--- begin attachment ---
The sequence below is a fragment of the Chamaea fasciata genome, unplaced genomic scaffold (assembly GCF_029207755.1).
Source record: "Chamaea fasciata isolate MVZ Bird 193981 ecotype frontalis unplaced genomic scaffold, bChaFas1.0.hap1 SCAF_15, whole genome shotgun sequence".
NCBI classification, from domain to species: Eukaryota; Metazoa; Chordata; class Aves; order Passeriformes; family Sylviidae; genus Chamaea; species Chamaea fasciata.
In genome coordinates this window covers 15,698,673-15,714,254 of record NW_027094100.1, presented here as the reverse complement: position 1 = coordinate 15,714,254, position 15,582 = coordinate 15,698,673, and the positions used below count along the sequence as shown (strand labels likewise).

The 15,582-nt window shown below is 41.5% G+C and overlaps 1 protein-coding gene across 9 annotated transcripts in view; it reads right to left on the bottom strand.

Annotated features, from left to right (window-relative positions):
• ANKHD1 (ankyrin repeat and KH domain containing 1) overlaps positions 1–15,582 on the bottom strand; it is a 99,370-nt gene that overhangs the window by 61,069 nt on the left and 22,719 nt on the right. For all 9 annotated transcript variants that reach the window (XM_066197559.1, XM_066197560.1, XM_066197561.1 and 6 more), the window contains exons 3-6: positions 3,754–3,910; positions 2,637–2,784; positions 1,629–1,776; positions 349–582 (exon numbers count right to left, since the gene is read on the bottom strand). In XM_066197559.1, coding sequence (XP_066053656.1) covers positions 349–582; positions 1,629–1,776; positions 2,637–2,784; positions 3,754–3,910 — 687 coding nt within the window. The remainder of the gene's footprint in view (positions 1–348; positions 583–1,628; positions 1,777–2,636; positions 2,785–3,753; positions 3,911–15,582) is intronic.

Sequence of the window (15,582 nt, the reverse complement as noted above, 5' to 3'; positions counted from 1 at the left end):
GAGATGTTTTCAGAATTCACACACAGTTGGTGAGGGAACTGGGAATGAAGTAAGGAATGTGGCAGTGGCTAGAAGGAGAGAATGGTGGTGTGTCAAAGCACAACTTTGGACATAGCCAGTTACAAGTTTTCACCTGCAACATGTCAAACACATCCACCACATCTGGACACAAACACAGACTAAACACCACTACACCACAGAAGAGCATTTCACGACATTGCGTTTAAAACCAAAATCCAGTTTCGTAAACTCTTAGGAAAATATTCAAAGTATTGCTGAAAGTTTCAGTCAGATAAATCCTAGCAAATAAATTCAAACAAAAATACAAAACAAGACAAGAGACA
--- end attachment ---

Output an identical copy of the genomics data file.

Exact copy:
The sequence below is a fragment of the Chamaea fasciata genome, unplaced genomic scaffold (assembly GCF_029207755.1).
Source record: "Chamaea fasciata isolate MVZ Bird 193981 ecotype frontalis unplaced genomic scaffold, bChaFas1.0.hap1 SCAF_15, whole genome shotgun sequence".
NCBI classification, from domain to species: Eukaryota; Metazoa; Chordata; class Aves; order Passeriformes; family Sylviidae; genus Chamaea; species Chamaea fasciata.
In genome coordinates this window covers 15,698,673-15,714,254 of record NW_027094100.1, presented here as the reverse complement: position 1 = coordinate 15,714,254, position 15,582 = coordinate 15,698,673, and the positions used below count along the sequence as shown (strand labels likewise).

The 15,582-nt window shown below is 41.5% G+C and overlaps 1 protein-coding gene across 9 annotated transcripts in view; it reads right to left on the bottom strand.

Annotated features, from left to right (window-relative positions):
• ANKHD1 (ankyrin repeat and KH domain containing 1) overlaps positions 1–15,582 on the bottom strand; it is a 99,370-nt gene that overhangs the window by 61,069 nt on the left and 22,719 nt on the right. For all 9 annotated transcript variants that reach the window (XM_066197559.1, XM_066197560.1, XM_066197561.1 and 6 more), the window contains exons 3-6: positions 3,754–3,910; positions 2,637–2,784; positions 1,629–1,776; positions 349–582 (exon numbers count right to left, since the gene is read on the bottom strand). In XM_066197559.1, coding sequence (XP_066053656.1) covers positions 349–582; positions 1,629–1,776; positions 2,637–2,784; positions 3,754–3,910 — 687 coding nt within the window. The remainder of the gene's footprint in view (positions 1–348; positions 583–1,628; positions 1,777–2,636; positions 2,785–3,753; positions 3,911–15,582) is intronic.

Sequence of the window (15,582 nt, the reverse complement as noted above, 5' to 3'; positions counted from 1 at the left end):
GAGATGTTTTCAGAATTCACACACAGTTGGTGAGGGAACTGGGAATGAAGTAAGGAATGTGGCAGTGGCTAGAAGGAGAGAATGGTGGTGTGTCAAAGCACAACTTTGGACATAGCCAGTTACAAGTTTTCACCTGCAACATGTCAAACACATCCACCACATCTGGACACAAACACAGACTAAACACCACTACACCACAGAAGAGCATTTCACGACATTGCGTTTAAAACCAAAATCCAGTTTCGTAAACTCTTAGGAAAATATTCAAAGTATTGCTGAAAGTTTCAGTCAGATAAATCCTAGCAAATAAATTCAAACAAAAATACAAAACAAGACAAGAGACA